Mares and foals

Broodmares will generally follow the adult worming programme; however, around two to three weeks before foaling they should be drenched with a combination drench (a macrocyclic lactone (ML) but not moxidectin with a benzimidazole (BZ)).

Foals are susceptible to more worms and different types of worms compared to adults. They haven’t developed any natural resistance, so do still need worming regularly. Ascarids are the large roundworms that foals can suffer from (these can be up to 50cm long!) and there has been resistance of this worm to the ML family of drenches. Combining one of the ML family, Abamectin, with another drug Morantel, has been shown to be effective even against ascarids that have some resistance to MLs alone, so is a very good option. 

Another good option is to use a combination of a ML and a BZ. Below is an outline of a plan which will need to be adapted according to the exact situation, again, and especially with foals which are at higher risk of problems, it isn’t one size fits all!

Foals’ worming plan

SpringSummer AutumnWinter
First drench at 60-70 days of age, then treated every 60 days. Drench to be a combination drench either including a BZ and ML (but not Moxidectin) or a combination of Abamectin and Morantel.Treated every 60 days with a combination including a BZ and ML (not Moxidectin) or a combination of Abamectin and Morantel. Treat regularly until six months of age.Once over six months of age can be given a Moxidectin and Praziquantel drench at the end of autumn/beginning of winter. Care to dose accurately for weight and only once old enough.FEC every three months. Treated with a ML (not Moxidectin) if over 100 epg.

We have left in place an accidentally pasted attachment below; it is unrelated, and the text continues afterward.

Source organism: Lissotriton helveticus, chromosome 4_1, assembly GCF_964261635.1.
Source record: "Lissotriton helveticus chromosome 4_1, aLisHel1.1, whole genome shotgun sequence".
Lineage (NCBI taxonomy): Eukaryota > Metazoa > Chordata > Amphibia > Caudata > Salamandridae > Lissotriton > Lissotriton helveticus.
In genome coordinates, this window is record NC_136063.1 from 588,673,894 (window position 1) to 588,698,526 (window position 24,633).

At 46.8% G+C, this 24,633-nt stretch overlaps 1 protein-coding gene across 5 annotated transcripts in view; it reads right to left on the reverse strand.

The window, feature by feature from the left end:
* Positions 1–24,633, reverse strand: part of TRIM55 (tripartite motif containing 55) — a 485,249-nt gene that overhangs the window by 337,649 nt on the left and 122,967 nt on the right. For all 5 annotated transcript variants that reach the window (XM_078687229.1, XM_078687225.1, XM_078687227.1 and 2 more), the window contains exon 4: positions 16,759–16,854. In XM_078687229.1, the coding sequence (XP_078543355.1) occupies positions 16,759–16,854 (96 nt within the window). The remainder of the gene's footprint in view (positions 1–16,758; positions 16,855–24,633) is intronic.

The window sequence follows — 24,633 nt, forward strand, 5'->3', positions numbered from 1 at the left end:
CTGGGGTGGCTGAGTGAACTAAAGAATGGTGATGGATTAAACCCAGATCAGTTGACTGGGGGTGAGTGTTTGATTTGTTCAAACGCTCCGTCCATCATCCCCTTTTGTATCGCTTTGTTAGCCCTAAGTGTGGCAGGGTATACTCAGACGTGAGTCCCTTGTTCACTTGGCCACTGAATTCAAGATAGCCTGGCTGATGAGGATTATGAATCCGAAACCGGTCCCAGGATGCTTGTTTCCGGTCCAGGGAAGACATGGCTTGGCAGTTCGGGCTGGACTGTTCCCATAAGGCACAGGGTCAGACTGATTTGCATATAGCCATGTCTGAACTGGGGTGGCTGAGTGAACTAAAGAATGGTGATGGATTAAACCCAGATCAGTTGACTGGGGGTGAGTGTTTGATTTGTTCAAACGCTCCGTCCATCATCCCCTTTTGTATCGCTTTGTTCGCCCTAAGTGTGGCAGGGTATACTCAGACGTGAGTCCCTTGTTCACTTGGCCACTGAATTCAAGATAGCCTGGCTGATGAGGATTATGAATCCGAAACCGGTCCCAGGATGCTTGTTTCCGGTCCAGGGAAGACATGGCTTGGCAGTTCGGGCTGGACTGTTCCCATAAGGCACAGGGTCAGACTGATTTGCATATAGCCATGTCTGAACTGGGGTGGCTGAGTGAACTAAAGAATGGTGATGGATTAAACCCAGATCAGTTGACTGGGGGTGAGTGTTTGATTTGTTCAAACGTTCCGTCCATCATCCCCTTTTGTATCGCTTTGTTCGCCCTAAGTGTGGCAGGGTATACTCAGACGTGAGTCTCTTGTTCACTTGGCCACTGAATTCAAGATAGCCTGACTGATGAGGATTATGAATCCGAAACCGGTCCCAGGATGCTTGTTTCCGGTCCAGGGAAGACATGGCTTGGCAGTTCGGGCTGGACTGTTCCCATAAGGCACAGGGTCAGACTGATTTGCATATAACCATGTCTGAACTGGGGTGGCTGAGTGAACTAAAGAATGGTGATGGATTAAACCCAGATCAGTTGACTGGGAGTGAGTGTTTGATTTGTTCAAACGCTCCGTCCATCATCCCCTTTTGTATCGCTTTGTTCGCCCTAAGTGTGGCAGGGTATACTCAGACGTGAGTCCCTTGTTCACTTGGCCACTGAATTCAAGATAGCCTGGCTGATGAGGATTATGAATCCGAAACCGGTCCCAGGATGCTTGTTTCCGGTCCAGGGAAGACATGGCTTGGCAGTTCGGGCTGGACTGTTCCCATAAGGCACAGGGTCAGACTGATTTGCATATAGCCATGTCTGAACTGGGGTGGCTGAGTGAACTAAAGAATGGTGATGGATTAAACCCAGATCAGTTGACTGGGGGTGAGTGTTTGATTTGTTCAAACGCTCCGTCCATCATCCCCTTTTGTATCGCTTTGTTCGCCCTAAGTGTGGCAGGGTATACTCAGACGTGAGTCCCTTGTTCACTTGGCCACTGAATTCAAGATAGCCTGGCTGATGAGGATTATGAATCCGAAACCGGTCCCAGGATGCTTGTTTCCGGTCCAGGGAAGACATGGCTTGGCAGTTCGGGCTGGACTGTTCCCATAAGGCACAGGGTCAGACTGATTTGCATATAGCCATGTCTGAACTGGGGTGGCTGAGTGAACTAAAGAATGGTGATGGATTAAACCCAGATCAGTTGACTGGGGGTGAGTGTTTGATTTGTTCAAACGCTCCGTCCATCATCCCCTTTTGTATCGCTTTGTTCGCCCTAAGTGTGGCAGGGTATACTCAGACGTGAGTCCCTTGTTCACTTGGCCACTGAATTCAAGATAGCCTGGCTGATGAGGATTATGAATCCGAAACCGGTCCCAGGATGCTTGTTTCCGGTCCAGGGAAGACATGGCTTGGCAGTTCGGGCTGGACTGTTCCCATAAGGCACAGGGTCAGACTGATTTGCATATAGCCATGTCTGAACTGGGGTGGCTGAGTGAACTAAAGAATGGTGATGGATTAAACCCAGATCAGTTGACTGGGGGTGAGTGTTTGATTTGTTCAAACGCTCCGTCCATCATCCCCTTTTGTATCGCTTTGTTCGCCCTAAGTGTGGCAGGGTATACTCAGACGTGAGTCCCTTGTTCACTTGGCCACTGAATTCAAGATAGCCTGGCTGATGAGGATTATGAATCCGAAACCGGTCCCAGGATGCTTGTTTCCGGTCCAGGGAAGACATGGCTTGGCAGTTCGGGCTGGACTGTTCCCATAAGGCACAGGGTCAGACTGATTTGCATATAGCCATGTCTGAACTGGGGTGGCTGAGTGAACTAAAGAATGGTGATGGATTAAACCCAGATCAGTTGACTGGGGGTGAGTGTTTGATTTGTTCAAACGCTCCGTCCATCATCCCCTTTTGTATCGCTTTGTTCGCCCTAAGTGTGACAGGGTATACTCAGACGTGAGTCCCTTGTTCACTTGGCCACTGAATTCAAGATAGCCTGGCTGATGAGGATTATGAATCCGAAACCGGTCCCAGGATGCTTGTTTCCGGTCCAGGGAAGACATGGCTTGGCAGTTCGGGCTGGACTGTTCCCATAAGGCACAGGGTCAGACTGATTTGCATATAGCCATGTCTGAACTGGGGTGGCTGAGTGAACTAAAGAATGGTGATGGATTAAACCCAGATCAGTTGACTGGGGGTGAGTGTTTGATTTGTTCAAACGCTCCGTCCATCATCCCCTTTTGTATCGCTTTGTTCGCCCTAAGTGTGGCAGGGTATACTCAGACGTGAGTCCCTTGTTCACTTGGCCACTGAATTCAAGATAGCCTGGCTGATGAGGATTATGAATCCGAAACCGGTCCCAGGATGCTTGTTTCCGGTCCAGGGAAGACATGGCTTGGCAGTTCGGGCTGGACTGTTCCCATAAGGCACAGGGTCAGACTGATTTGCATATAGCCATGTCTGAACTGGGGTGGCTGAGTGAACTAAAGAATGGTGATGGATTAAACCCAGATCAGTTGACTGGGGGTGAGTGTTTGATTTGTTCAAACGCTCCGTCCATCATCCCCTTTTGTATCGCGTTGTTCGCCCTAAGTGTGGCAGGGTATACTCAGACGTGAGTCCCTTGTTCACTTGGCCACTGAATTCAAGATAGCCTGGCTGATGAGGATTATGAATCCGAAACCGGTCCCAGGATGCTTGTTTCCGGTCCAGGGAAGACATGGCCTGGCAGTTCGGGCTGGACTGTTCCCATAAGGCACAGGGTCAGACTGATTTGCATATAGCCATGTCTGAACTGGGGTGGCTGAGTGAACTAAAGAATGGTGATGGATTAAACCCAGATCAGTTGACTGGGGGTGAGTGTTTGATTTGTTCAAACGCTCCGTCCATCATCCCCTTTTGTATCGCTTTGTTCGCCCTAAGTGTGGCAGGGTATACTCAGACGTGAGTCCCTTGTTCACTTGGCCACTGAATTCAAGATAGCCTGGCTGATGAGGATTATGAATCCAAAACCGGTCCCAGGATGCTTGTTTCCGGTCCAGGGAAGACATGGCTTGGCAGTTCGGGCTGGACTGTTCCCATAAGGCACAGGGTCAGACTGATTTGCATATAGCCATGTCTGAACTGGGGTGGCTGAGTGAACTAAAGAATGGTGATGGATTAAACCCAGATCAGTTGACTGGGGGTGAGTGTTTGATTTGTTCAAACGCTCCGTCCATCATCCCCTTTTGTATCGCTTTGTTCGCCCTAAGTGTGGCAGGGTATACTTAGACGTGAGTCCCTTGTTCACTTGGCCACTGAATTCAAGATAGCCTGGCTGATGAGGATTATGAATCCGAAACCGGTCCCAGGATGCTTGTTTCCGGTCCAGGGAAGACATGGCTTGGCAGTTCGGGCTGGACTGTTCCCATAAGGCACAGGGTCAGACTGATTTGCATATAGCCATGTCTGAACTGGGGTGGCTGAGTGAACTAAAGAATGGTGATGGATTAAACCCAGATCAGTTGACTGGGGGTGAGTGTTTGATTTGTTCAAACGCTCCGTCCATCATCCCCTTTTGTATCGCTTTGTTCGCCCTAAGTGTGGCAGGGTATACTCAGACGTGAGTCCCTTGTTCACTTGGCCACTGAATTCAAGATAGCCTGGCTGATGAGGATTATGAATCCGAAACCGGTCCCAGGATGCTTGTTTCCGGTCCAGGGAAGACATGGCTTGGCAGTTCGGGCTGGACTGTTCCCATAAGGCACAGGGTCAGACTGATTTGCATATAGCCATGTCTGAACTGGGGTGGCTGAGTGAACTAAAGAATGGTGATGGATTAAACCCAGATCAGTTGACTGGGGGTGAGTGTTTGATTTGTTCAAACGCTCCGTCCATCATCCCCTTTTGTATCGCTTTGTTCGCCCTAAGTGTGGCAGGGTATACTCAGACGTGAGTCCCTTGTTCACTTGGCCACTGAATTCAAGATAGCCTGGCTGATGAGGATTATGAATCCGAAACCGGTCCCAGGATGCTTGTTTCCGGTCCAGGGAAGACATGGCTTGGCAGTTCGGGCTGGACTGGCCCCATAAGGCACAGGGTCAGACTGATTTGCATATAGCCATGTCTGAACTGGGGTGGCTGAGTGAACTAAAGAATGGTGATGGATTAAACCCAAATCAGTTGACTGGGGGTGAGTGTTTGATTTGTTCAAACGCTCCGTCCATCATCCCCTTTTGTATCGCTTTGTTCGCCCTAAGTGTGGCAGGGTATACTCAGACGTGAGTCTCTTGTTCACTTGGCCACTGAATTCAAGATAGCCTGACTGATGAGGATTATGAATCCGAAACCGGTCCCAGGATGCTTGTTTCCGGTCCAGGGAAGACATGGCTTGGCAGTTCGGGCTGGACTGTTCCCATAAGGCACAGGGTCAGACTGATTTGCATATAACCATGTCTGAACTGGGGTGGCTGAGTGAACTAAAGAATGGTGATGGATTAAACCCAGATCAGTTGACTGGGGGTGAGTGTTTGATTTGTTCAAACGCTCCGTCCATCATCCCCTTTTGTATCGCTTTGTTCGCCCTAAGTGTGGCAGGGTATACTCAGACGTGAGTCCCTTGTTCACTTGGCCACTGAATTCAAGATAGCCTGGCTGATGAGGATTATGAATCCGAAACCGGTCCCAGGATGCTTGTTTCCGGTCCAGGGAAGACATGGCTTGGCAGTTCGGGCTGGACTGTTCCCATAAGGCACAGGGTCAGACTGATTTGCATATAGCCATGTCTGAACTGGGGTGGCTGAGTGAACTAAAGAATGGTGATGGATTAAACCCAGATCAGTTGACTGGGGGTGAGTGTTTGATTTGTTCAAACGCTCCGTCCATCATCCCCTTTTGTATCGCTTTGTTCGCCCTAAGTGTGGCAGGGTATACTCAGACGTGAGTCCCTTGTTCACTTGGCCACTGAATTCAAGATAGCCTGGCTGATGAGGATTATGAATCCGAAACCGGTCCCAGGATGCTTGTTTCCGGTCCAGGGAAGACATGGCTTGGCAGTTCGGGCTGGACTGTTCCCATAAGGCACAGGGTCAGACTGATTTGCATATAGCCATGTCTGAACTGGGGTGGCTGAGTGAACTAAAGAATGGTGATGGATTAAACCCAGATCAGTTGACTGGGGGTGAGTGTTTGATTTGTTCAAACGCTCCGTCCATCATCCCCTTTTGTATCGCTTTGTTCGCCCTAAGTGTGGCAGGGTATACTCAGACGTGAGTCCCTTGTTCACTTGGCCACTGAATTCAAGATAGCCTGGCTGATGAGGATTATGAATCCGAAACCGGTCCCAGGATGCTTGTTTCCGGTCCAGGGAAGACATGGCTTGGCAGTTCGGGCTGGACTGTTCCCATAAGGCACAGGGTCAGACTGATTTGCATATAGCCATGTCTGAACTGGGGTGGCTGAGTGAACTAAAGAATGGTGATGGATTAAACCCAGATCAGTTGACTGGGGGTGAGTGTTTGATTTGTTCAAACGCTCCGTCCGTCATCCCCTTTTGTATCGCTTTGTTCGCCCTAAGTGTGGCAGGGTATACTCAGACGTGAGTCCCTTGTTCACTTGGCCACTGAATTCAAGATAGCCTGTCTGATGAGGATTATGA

A lower cut-off is usually used for youngsters as they are more susceptible.

FEC taken before and 10 days after treatment and recorded to monitor for resistance
FEC taken before and 10 days after treatment and recorded to monitor for resistance

Again; review after the first year, or sooner if evidence of resistance or parasite-related problems.

Pasture management

In addition to the targeted drench plan, pasture management is very important:

  • Removing manure, either the hi-tech or the low-tech way! This is effective in reducing the number of eggs on pasture if it is performed at least twice a week. The manure must them be composted so it reached a high temperature before being used. Removing manure is only practical in certain circumstances
  • Mixed grazing. This can work well, as hardly any worm species can infect both horses and either cattle or sheep. The best method is to leave the paddock empty for a few weeks in between, and then have either cattle or sheep on it for at least a month.
  • Spell paddocks. This works for some worms but not others. The large roundworm eggs can survive for several years in the soil. 
  • Harrowing. The idea is that this breaks up the manure, exposing the eggs and larvae to the sun (or frost) to kill them. Often, all it does is spread viable larvae around the pasture. If enough of a manure ball is left to shelter a larvae then it can survive for a few weeks at >40 degrees C. Larvae outside of manure will die at this temperature, but they can survive outside manure for a few weeks at 25-33 degrees C, which is a more realistic temperature for most of New Zealand in the summer.


The end of autumn or beginning of winter is an ideal time to get on track with your worming programme and make sure all adult horses and ponies are given a drench effective against both tapeworms and encysted cyathostome larvae. Do take care if using Moxidectin – dose according to the correct weight and be extra careful with any thin horses. This is a very important drench to be given. 

Following this, the monitoring of worm egg counts in manure samples will help your vet tailor an individual programme for your horses. This will often mean less drenching is required, which is always good news! There will be some situations (eg. intensive grazing with a lot of horses coming and going) when the traditional set time regular worming plan is the best solution, but in most cases a targeted programme can be adapted to the individuals and is the best solution, both for now and the future. 

Roundworms in a pile of horse manure